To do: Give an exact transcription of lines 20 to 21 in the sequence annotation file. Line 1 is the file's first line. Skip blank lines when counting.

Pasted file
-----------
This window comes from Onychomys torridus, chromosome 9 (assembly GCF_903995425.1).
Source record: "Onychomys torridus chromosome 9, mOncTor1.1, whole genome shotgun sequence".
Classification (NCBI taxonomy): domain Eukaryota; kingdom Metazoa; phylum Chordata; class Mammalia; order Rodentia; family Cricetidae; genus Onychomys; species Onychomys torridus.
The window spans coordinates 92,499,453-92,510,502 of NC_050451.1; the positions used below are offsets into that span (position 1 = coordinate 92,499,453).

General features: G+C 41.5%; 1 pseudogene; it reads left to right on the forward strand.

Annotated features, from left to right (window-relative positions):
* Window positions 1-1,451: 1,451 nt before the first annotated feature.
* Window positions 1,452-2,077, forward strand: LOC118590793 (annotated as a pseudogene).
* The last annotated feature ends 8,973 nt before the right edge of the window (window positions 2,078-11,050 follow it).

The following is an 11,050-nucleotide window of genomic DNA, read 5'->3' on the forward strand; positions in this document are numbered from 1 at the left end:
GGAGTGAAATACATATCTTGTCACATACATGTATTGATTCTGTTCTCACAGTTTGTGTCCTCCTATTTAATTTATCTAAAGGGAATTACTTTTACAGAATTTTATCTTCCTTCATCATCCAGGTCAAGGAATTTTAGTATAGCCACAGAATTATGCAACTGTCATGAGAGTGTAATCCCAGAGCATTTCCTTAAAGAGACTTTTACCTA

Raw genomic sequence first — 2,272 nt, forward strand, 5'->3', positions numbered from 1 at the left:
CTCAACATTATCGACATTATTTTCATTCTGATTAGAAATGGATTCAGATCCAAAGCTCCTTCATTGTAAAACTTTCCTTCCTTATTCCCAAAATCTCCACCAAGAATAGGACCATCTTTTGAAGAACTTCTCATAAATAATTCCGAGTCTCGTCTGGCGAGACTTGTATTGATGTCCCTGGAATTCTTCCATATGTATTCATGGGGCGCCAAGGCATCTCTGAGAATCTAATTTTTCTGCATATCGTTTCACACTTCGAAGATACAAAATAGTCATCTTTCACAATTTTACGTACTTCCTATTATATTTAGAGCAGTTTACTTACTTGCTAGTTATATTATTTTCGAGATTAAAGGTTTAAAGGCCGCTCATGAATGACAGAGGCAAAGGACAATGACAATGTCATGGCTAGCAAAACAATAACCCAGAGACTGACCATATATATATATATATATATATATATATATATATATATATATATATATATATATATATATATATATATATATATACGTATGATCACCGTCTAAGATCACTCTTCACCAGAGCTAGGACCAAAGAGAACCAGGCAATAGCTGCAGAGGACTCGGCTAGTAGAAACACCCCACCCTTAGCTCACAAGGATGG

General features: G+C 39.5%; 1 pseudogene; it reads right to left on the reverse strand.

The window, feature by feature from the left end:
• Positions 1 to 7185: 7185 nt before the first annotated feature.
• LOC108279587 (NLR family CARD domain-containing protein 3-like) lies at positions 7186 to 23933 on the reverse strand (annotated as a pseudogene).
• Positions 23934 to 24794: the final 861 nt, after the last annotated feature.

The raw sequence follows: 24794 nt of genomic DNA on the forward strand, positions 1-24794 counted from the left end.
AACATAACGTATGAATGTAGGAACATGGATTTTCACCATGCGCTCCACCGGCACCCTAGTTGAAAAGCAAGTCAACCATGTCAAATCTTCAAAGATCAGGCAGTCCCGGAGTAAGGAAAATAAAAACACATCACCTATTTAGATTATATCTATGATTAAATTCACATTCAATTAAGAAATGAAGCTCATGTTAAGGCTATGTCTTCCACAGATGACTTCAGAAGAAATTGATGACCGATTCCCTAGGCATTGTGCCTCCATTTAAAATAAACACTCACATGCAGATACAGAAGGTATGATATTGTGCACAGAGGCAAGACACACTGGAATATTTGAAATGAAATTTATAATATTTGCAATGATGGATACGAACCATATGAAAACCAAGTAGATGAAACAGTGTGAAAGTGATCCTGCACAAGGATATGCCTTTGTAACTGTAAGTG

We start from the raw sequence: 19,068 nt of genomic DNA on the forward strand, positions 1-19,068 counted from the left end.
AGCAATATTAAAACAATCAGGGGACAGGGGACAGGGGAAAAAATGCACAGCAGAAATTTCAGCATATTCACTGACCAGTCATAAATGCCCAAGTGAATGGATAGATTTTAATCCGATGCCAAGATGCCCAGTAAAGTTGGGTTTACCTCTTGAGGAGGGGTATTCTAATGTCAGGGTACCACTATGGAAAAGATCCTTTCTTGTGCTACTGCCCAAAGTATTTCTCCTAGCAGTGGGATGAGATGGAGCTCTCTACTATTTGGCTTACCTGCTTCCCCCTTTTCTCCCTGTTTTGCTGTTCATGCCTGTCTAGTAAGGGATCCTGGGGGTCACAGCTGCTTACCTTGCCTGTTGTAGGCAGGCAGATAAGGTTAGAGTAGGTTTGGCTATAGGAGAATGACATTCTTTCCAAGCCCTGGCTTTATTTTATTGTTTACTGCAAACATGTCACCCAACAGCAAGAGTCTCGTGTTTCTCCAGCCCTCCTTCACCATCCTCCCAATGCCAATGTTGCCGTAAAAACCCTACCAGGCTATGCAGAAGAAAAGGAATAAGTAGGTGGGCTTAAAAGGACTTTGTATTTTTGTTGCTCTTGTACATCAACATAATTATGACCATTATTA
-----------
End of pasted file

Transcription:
AACATAACGTATGAATGTAGGAACATGGATTTTCACCATGCGCTCCACCGGCACCCTAGTTGAAAAGCAAGTCAACCATGTCAAATCTTCAAAGATCAGGCAGTCCCGGAGTAAGGAAAATAAAAACACATCACCTATTTAGATTATATCTATGATTAAATTCACATTCAATTAAGAAATGAAGCTCATGTTAAGGCTATGTCTTCCACAGATGACTTCAGAAGAAATTGATGACCGATTCCCTAGGCATTGTGCCTCCATTTAAAATAAACACTCACATGCAGATACAGAAGGTATGATATTGTGCACAGAGGCAAGACACACTGGAATATTTGAAATGAAATTTATAATATTTGCAATGATGGATACGAACCATATGAAAACCAAGTAGATGAAACAGTGTGAAAGTGATCCTGCACAAGGATATGCCTTTGTAACTGTAAGTG

We start from the raw sequence: 19,068 nt of genomic DNA on the forward strand, positions 1-19,068 counted from the left end.